Passenger Experience

Optimising the Terminal Footprint


The key driver for change in the aviation industry is the projected global passenger growth over the next several decades. Depending on the source of estimates, it is believed that within the next 2-5 years, over half of the world’s population will be travelling by air.

In order to meet the demands of additional passenger volumes, airports will need to expand their facilities. These expanded facilities must not only provide a positive passenger experience, but also process more passengers per square meter of terminal space than existing designs based on the Level of Service metrics.

Although complicated, at an abstract level the Level of Service metrics define the relationship between desired terminal size and passenger traffic as follows:


From this equation, it is evident that in order to process more passengers through an existing terminal footprint, we need to reduce any of the three variables: SPACE, TIME and PROCESS.

At present, the design of passenger terminal buildings is strongly influenced by several key industry trends, namely:

  1. Automation and
  2. Retail Expansion

These two trends are being pursued in parallel, and in isolation of each other. The remainder of this post looks at the effects that each of these trends is likely to have on the terminal foortprint.


One of the most visible trends in aviation revolves around the move towards automation, self-service and the increased use of technology  as a core part of the passenger’s in-terminal experience.

In general, the goals of the various automation and self-service initiatives are to reduce the amount of time, and also space, which is required to process each passenger through the terminal. The time reduction comes from the anticipation that a self-service kiosk, such as automated check-in, will service passengers faster than the equivalent manual process at a staffed counter. The space reduction is expected to stem from both the smaller footprint of the automated kiosk (for example, self-service kiosk takes less space than a staffed counter), and also from the faster passenger throughput (the faster passengers are processed, the less space they require in-terminal).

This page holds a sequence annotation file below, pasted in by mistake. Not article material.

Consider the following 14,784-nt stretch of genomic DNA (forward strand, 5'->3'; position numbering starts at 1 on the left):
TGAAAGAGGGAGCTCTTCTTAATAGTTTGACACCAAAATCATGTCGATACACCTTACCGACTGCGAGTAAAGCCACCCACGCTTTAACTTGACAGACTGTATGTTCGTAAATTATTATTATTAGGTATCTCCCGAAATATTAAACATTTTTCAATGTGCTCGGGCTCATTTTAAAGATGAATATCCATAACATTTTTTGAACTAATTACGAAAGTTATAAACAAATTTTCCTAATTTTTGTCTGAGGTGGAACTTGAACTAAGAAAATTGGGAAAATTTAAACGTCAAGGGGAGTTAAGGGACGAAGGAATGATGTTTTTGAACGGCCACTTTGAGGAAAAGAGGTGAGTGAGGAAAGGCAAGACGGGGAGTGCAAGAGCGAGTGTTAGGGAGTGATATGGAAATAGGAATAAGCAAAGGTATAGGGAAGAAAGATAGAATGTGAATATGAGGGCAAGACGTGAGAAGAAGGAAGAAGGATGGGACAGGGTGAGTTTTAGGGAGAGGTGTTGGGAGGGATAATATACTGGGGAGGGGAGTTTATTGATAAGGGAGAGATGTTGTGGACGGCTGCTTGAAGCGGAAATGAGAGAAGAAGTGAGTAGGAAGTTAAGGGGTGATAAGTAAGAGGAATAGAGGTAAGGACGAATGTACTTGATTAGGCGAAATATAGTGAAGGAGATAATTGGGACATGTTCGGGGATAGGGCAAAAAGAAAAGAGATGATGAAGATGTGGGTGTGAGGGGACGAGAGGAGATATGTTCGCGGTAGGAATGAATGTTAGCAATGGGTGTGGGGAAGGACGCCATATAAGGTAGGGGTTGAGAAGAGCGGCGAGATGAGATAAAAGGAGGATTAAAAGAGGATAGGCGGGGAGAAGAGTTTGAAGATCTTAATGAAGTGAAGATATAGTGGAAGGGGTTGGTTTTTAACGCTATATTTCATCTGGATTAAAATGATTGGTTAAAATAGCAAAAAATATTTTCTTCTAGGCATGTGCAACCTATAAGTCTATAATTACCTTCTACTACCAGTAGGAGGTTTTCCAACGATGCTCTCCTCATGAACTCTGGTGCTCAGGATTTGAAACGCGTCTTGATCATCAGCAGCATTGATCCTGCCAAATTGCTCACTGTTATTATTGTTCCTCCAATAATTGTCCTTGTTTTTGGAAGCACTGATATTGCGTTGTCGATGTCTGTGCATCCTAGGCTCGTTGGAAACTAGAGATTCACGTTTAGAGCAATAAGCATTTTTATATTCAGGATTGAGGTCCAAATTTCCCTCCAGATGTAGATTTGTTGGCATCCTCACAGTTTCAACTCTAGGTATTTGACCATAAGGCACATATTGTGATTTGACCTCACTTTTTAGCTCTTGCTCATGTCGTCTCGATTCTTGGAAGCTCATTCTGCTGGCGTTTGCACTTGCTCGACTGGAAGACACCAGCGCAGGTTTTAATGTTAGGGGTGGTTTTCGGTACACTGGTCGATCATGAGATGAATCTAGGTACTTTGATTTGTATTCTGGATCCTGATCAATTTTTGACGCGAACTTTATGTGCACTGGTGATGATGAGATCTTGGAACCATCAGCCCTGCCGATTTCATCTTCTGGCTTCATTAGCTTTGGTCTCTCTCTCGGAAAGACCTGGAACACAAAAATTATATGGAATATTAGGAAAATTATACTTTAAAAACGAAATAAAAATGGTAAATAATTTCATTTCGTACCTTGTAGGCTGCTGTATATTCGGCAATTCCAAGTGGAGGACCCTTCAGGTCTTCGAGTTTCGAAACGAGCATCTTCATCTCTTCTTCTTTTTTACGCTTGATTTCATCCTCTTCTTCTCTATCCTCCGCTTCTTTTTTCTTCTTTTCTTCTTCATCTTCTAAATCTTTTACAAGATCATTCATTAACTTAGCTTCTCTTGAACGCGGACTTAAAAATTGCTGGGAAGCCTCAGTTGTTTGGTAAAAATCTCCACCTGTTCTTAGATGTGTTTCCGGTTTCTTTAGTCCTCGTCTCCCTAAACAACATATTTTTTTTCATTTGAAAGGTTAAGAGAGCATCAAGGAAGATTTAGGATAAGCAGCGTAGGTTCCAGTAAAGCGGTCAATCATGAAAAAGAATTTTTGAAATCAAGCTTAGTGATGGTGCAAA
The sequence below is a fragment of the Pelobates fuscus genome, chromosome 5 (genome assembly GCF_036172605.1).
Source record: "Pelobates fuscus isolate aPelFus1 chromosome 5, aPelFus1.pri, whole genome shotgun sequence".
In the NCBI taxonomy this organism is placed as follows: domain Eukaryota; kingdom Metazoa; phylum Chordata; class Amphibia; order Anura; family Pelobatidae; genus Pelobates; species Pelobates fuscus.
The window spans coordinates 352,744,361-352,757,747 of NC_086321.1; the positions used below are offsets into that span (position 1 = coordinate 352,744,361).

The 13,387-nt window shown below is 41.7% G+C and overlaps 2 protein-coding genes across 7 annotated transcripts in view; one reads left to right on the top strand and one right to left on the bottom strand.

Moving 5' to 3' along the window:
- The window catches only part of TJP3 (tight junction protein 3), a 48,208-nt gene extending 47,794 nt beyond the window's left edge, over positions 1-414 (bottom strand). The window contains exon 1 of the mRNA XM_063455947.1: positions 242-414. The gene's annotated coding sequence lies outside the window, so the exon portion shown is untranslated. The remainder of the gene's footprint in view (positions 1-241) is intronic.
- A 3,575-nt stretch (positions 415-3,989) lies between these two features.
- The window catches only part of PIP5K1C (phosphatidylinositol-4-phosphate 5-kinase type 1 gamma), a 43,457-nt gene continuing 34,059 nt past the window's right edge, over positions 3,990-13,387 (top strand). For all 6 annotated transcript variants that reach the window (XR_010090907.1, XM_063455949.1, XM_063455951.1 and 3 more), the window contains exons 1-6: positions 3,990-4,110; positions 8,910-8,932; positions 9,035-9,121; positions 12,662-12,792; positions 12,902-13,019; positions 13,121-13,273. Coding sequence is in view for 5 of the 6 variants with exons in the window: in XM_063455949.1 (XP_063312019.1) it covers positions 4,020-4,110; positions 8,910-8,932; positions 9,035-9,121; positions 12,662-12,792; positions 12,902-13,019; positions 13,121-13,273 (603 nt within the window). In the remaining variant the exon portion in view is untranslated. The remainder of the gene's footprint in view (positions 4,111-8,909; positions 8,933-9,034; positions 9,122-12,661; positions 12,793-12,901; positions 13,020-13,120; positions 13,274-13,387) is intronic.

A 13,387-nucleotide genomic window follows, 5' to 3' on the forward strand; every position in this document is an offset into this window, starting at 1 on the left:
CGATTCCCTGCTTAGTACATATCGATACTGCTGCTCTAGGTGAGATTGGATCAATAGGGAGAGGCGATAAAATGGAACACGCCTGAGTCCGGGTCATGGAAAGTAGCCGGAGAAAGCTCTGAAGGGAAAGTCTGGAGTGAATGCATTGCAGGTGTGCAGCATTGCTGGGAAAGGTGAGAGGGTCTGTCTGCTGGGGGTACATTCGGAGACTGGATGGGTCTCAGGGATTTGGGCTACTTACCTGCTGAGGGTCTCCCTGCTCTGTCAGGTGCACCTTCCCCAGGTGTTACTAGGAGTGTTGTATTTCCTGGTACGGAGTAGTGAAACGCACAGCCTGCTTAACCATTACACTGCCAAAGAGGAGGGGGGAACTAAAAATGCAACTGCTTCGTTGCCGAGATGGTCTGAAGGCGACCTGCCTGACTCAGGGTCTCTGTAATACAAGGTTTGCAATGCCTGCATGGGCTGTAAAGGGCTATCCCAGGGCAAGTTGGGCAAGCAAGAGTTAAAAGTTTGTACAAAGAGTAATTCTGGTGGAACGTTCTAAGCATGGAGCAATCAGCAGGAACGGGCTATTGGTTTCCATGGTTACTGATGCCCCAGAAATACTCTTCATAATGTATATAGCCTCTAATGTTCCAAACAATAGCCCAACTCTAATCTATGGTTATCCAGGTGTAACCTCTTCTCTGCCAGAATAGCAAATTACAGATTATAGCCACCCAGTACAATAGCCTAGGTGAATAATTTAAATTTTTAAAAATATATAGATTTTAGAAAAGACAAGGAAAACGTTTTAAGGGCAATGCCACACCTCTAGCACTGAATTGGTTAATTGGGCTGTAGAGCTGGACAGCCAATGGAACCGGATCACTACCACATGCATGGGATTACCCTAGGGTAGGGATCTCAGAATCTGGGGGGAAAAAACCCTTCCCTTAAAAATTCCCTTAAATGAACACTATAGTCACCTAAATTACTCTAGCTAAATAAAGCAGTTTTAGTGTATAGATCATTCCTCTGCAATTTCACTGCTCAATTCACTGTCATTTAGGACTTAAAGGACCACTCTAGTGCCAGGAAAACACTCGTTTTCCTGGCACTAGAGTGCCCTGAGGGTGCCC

Thus, the effect of automation on terminal size can be represented as decreasing the value of the two variables SPACE and TIME. Quite interestingly, there has been very little attempt to leverage automation to reduce the third variable, namely PROCESS. Although organisations such as SITA and IATA have made huge inroads into the development of standards in the aviation industry, as yet, these standards are not being used to simplify or unify the various passenger processing steps.

Retail Expansion

A second major trend in the industry is the expansion of in-terminal retail facilities. In general, the expansion of retail is being pursued as a means to increase non-aviation revenue, introduce differentiation between airports and also in response to the perception that passengers want more ambient “shopping and dining experiences” at the airport.

Related to the expansion of in-terminal retail facilities is the associated trend of creating “airport cities” around passenger. The creation of airport cities is the key to solving big urban issues associated with population growth and increased urbanization. From the airport’s perspective, the creation of an “airport city” around the airport increases non-aviation revenue.